Egyptian judges go on strike over Morsi decree

Egyptian President Mohamed Morsi

Egyptian judges have begun a nationwide strike to protest against President Mohamed Morsi’s new decree, which gives him sweeping powers and places him beyond judicial oversight.

During an emergency meeting on Saturday night, the Judges’ Club, a body representing judges across Egypt, denounced Morsi’s presidential decree and announced the immediate “suspension of work in all courts and prosecution administrations,” AFP reported.

Many judges chanted anti-Morsi slogans and called for the “downfall of the regime.” They also demanded that the president rescind the decree.

On November 22, Morsi issued a decree declaring that no judicial body can dissolve Egypt’s Constituent Assembly, which is currently writing a new constitution.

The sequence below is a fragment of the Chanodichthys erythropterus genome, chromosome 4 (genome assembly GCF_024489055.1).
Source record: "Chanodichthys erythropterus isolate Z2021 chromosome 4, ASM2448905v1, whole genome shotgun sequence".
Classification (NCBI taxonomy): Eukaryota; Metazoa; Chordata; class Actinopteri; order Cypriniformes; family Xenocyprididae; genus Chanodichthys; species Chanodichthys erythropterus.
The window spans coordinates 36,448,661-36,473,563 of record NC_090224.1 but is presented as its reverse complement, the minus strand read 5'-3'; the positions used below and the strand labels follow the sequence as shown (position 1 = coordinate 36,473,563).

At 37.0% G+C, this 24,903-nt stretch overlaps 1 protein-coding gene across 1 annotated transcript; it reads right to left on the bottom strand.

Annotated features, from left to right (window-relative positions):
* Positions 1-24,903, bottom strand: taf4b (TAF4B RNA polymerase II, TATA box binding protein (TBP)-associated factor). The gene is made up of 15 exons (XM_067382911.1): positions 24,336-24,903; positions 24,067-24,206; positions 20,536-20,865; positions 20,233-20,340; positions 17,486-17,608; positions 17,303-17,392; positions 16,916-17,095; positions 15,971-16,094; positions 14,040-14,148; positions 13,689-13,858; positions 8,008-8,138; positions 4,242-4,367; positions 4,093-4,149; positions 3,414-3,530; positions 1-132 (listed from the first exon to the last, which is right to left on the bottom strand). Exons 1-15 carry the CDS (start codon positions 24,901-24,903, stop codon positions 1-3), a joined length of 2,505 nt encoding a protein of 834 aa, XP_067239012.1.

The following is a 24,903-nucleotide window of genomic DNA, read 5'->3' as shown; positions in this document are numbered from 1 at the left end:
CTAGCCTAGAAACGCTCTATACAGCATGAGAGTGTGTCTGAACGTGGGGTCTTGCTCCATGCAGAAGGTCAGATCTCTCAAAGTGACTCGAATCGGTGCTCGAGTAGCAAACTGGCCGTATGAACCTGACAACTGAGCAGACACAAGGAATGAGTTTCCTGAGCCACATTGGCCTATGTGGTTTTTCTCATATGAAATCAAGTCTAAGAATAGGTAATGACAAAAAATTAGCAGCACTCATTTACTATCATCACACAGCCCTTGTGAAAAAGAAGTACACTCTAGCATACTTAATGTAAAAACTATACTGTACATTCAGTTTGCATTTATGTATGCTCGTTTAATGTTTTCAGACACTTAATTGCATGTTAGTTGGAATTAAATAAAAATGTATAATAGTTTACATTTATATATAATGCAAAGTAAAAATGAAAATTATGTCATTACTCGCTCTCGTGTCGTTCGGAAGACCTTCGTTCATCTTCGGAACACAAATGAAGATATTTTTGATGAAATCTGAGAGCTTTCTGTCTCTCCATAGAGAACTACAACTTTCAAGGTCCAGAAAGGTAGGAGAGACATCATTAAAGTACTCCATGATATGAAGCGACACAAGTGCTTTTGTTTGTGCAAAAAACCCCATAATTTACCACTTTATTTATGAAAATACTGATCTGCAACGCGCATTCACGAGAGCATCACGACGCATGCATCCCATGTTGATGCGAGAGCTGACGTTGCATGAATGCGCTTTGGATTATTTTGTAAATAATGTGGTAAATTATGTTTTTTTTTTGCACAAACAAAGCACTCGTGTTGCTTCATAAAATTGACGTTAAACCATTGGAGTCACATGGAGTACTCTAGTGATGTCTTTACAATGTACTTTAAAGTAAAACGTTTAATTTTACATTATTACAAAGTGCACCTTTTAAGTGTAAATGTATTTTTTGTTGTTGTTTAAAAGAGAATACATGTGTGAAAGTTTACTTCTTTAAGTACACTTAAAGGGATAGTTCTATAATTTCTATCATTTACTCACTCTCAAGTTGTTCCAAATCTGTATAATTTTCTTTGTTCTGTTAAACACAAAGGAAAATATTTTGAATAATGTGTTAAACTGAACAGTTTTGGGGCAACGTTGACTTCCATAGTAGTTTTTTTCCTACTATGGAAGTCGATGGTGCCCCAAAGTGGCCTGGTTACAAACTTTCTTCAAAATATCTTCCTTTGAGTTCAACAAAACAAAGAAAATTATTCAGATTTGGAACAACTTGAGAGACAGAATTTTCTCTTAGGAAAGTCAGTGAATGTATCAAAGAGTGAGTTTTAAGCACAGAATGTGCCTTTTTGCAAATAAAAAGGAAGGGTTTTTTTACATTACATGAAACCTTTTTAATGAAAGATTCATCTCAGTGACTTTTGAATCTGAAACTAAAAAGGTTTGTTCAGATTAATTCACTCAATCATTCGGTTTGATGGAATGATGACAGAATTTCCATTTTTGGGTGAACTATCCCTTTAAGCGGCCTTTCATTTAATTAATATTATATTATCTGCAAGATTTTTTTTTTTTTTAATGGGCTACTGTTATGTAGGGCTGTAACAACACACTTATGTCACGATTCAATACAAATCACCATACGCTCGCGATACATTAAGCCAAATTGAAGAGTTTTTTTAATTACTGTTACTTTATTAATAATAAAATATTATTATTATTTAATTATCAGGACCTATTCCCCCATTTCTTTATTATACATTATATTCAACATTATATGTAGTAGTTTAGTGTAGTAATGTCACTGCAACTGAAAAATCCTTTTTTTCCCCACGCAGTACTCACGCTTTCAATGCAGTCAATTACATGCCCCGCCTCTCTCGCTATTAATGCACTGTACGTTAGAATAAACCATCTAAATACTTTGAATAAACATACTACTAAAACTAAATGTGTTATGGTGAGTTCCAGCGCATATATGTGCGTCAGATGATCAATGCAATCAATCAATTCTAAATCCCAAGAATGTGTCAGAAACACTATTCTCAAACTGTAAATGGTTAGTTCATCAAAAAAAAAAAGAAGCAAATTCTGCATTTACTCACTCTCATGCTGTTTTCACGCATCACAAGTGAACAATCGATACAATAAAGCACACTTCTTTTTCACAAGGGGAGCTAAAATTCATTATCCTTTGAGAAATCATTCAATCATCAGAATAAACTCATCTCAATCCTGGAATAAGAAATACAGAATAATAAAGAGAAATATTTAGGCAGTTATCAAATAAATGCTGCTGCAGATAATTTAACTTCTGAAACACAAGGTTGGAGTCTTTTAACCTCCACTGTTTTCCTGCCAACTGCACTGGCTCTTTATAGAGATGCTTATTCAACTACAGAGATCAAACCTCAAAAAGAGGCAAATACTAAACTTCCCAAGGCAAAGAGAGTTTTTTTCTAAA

The decree allows the president to take “any decision or measure to protect the revolution.” It also makes decisions and laws issued by the president “final and not subject to appeal.”

Earlier in the day, Egypt’s highest judicial authority, the Supreme Judicial Council, issued a statement saying that the new decree is “an unprecedented attack on the independence of the judiciary and its rulings.” 

The Muslim Brotherhood has called on Egyptians to hold demonstrations to express their support for the decree on Tuesday, and Morsi’s opponents have called for counter-demonstrations to denounce the decree on the same day.

The Egyptians launched a revolution against the pro-Israeli regime in January 2011, which eventually brought an end to the 30-year dictatorship of former President Hosni Mubarak in February 2011.

Source: Press TV

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